Giacomo BALLA (Turin 1871 - Rome 1958)
Sunset with Goldfish (Soleil couchant au poisson rouge-mer) Sold
Pastel on coloured card. Inscribed (by Benedetta Marinetti) 'Balla. Soleil au couchant / poisson rouge-mer / (pastel) / Cadeau de Balla a moi un / jour de l’année 1914, pendant que / j’etait dans son atelier avec la / peintre Rougena Zatkova. / Maintenant cette oeuvre appartient / a Mr. e Mrs. Harry L. Winston / Rome 1 giugno 1958 Benedetta Marinetti' on the reverse of the frame backing board.248 x 375 mm. (9 3/4 x 14 3/4 in.)ACQUIRED BY THE NATIONAL GALLERY OF CANADA, OTTAWA.ENQUIRE
This pastel drawing may be counted among Giacomo Balla’s abstract studies of velocity that occupied him from 1913 onwards; a period of intense creativity for the artist. The use of pastel was a characteristic of Balla’s drawings throughout this fertile period and, as Piero Pacini has noted, ‘Balla’s singular use of pastels [was] enriched by an array of dazzling, hazy, flashing light effects.’ This drawing may in particular be compared, on technical, stylistic and compositional grounds, with such works by Balla as a small pastel (present location unknown) and a study in coloured chalks entitled Speeding Automobile of 1913, in the Estorick Collection of Modern Italian Art in London. As Anne Coffin Hanson has noted of the present work, ‘The descriptive French title is unusual and may have been invented by Madame Marinetti, to whom Balla presented the work. On the other hand, it may indicate Balla’s enduring commitment to naturalistic observation as a basis for his studies of light and speed.’The first owner of Sunset with Goldfish (Soleil couchant au poisson rouge-mer) was Benedetta Cappa Marinetti (1897-1977), known professionally as ‘Benedetta’. An artist and writer, Benedetta studied with Giacomo Balla in Rome, and became a part of the Futurist group. In 1923 she married Filippo Tomasso Marinetti, founder of the Futurist movement. According to her inscription on the backing board, Benedetta Cappa was given this pastel by Giacomo Balla in 1914, while she was still a student, when she was in the artist’s studio in the company of her fellow Futurist painter, the Czech artist Ružena Zátková. The present sheet remained in Benedetta’s possession until the late 1950’s, when it was acquired from her by the American collectors Mr. and Mrs. Harry Lewis Winston, who became close friends of hers. Beginning in the 1930’s, Lydia Winston Malbin (1897-1989) assembled a significant collection of major European art, with a particular focus on the work of the Italian Futurist artists. She acquired several works by Balla, for, as she noted in an interview, ‘I wanted atypical as well as typical works of artists to show the various aspects of an artist's work...in order to understand Balla you had to know what he was doing.’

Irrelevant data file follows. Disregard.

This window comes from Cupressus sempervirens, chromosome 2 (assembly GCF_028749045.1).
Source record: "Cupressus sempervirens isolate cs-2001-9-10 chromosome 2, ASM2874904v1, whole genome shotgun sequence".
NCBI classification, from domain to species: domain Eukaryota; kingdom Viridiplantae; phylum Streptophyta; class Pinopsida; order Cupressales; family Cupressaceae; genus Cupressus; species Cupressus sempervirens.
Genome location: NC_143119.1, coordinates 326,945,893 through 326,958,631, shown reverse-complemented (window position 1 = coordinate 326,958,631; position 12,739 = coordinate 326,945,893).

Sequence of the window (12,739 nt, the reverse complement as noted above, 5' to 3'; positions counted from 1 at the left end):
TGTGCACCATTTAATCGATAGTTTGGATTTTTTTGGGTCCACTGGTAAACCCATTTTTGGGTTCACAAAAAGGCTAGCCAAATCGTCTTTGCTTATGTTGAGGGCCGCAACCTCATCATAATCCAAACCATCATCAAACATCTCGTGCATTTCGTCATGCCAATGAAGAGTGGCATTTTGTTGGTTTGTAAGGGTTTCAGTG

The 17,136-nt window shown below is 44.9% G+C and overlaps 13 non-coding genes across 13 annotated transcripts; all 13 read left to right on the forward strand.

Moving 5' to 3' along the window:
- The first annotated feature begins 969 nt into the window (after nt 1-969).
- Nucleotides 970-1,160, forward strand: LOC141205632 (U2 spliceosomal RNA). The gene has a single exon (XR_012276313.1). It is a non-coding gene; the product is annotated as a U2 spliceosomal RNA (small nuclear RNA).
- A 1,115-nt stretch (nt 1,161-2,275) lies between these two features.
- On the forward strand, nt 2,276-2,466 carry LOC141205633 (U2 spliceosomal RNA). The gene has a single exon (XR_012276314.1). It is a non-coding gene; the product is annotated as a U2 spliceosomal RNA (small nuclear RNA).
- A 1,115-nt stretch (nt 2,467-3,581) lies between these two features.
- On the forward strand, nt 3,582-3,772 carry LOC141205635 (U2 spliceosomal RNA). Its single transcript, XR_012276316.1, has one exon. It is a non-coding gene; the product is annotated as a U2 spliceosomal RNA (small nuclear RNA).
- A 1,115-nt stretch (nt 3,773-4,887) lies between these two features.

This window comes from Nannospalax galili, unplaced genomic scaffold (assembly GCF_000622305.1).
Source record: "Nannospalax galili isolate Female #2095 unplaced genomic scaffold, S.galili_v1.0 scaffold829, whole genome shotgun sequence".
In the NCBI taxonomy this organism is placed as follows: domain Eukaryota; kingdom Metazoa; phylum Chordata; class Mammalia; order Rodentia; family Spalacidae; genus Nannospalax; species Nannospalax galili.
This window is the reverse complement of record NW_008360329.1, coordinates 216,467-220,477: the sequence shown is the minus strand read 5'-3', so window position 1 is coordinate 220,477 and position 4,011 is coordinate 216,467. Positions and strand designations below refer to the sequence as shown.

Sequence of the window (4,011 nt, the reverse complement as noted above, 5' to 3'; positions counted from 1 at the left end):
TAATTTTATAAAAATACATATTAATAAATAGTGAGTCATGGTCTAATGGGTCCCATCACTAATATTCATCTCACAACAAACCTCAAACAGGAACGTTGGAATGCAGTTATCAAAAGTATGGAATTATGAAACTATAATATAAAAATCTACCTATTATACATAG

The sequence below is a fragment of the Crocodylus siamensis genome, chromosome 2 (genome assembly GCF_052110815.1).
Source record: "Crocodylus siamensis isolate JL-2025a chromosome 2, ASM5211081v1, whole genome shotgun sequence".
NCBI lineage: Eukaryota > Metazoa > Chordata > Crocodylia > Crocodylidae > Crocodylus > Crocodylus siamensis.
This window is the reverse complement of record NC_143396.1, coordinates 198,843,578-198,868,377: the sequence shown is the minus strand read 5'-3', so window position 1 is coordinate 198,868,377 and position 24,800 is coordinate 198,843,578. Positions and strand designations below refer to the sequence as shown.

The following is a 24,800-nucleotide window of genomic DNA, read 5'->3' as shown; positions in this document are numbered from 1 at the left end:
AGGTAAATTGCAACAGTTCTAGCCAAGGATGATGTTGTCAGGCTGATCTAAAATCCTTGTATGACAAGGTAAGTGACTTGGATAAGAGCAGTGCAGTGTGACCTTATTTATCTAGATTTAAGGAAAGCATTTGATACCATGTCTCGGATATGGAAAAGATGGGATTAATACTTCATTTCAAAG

Presented by the artist to Benedetta Cappa Marinetti, Rome, in c.1914Acquired from her in 1958 by Lydia Winston (later Mrs. Barnett Malbin) and Harry Lewis Winston, Detroit, New York and Birmingham, MichiganLydia Winston Malbin, New YorkHer sale, New York, Sotheby’s, 16 May 1990, lot 11Jan Krugier and Marie-Anne Poniatowski, Geneva.
New York, Solomon R. Guggenheim Museum, Futurism: A Modern Focus. The Lydia and Harry Lewis Winston Collection (Dr. and Mrs. Barnett Malbin), exhibition catalogue, 1973, p.51, no.16; Anne Coffin Hanson, The Futurist Imagination: Word + Image in Italian Futurist Painting, Drawing, Collage and Free-Word Poetry, exhibition catalogue, New Haven, 1983, p.78, no.4, illustrated in colour pl.1; Alexander Dückers, ed., Linie, Licht und Schatten: Meisterzeichnungen und Skulpturen der Sammlung Jan und Marie-Anne Krugier-Poniatowski, exhibition catalogue, Berlin, 1999, pp.306-307, no.145; Tomàs Llorens, ed., Miradas sin tiempo: Dibujos, Pinturas y Esculturas de la Colección Jan y Marie-Anne Krugier-Poniatowski, exhibition catalogue, Madrid, 2000, pp.354-355, no.161 (entry by Anita Beloubek-Hammer); Philip Rylands, ed., The Timeless Eye: Master Drawings from the Jan and Marie-Anne Krugier-Poniatowski Collection, exhibition catalogue, Venice, 1999, p.395.